Ted Simons: An Arizona screenwriter has produced a documentary about perception and reality, and our ability to change how the world affects us. "People Versus the State of Illusion" is now showing at Harkins Camelview Theater in Scottsdale.
Trailer: Traffic jams, internet connections, second mortgages, single parenting. In all of those reactions to the environment produce the same physiological response. People are so focused on the content of their perceptions that they are unaware of how those perceptions are formed, and how those patterns are actually helping to create the problems in life that appear to be happening to them. At a subtle level, one of the things I think most creates these prison walls is what you might call our deepest habits of thought. I think this film is important because it brings to light the reality of our illusions. This film is important if you want to experience more love, more freedom, reconnect with who you were meant to be in this lifetime. It is often said that people are afraid of dying. I think they are more afraid of living. Once people realize that the prison walls are imaginary, that they’re a figment of their own mind, then the escape is easy.
Ted Simons: Joining me now to talk about the film is Austin Vickers, the writer and producer of "People Versus the State of Illusion." Thank you so much for joining us tonight.
Austin Vickers: Thank you for having me here.
Ted Simons: Why did you make this film?
Austin Vickers: Probably, you know, to really deal with a lot of the subject matters that I've studied for the last 20 years. I'm a big student of psychology and neuroscience and quantum physics and philosophies. There's a lot happening in those arenas these days, a lot of new research coming down. I wanted to communicate some of the advances in that science to people in a way that would be compelling and thought-provoking. So, that was the reason for the movie.
Ted Simons: Sounds like one of the main messages here is you're in control of your own reality. What does that mean?
Austin Vickers: One of the pieces of science in the film that we talk about, if you look, for example, at the amount of information we take in through the senses, scientists estimate for example we receive on average four billion bits of information or more in the course of any given day. What rises to the level of your awareness are approximately 2,000 thoughts. When you compare that to the amount of information you're receiving, your view of reality is less than 1/1000 of one percent of the total information that is coming to you. We can't possibly have really an objective view of reality. What we are experiencing is typically more indicative who we are, as opposed to what it is we're observing.
Ted Simons: Yet if you go too far the other direction, can you start tiptoeing towards solipsism? Everything is what you see and how you perceive it?
Austin Vickers: Well certainly there is an objective reality, obviously, that we respond to. I think one of the points we are trying to communicate to people is we don't have control over things that necessarily happen to us, but we certainly have control over the way we view those things, the way we respond to those things. It's really -- the film is about really prompting people to become aware of that response, because the way we respond in life of course can create limitations.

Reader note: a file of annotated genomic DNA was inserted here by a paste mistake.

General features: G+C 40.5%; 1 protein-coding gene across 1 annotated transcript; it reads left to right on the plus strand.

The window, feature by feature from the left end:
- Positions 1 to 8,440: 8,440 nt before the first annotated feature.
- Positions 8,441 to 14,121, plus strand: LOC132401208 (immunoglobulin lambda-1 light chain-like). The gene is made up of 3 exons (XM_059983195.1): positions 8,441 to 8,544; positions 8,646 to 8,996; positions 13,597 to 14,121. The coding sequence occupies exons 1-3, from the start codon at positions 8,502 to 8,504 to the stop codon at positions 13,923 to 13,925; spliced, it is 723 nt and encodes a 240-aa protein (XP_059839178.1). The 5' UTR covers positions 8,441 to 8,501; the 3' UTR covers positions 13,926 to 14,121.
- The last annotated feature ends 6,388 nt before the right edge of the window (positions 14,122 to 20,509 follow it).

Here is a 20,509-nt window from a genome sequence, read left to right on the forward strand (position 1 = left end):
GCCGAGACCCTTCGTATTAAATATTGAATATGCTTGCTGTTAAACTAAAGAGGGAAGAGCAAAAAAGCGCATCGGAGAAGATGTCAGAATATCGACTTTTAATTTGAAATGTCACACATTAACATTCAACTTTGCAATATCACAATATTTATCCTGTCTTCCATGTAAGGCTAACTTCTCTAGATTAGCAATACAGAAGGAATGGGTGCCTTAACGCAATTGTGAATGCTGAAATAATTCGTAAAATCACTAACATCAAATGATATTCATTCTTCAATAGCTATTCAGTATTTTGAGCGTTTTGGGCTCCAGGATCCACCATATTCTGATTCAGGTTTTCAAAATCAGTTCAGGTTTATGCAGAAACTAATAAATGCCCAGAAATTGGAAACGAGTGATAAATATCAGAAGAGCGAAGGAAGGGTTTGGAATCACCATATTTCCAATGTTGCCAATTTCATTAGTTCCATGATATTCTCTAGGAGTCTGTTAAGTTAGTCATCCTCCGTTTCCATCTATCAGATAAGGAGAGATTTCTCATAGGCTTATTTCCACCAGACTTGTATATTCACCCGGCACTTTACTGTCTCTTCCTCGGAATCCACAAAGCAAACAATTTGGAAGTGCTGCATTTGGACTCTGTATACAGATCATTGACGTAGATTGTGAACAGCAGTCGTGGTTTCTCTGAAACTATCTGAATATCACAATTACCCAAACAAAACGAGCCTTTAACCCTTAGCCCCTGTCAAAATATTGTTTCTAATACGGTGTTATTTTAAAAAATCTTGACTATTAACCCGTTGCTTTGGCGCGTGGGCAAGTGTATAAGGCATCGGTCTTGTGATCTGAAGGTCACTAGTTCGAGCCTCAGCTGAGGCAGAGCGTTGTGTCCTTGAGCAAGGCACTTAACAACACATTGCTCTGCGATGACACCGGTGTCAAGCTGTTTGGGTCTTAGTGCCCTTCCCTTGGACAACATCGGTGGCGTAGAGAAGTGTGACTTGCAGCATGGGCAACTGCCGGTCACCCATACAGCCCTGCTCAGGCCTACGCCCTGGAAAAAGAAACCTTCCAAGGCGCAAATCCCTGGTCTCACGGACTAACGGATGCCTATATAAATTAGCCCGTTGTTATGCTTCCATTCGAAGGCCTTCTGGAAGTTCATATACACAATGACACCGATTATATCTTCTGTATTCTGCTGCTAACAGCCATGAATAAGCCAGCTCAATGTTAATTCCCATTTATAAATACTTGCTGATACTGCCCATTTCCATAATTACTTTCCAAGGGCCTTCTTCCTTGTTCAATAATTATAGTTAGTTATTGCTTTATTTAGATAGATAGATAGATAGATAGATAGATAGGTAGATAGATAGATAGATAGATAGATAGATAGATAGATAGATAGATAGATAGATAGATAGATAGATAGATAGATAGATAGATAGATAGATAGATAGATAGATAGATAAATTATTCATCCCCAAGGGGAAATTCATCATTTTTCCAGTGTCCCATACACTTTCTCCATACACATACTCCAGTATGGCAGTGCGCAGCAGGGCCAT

Ted Simons: Obviously you wrote the film, the screenplay for the film.
Austin Vickers: Yeah.
Ted Simons: How did you work out a way to get that message across, but try to do it in an entertaining and keep the fanny in the seat kind of message?
Austin Vickers: Well the first year when I was making the film we went out and filmed interviews with some of the top researchers and scientists in the field. Then having been a professional speaker for the last 10 years and doing a lot of training, people learn better by having an emotional experience. So I wrote a script for the film to really match the science that we knew we would be portraying in the documentary side of the film. I think we came up with a pretty good emotionally compelling story.
Ted Simons: You talk about perception as reality and these sorts of ideas. I know when we have artists, writers, screenwriters on, and I'm always fascinated, especially with playwrights and screenwriters when you are writing you are seeing something- that’s your perception. What was it like when you saw your perception all of a sudden in the hands of other people and faces and voices and there it is on the screen?
Austin Vickers: It was an amazing experience. When you're -- a lot of the film was written sitting in a Starbucks, and you're imagining these conversations between characters and dialogues. Then you go through the process of auditioning actors and finding people that look like the characters you have in your mind. Ultimately to see them acted out on film, really gratifying.
Ted Simons: Gratifying but a little odd perhaps, a little off-putting in some respects, take you back a bit?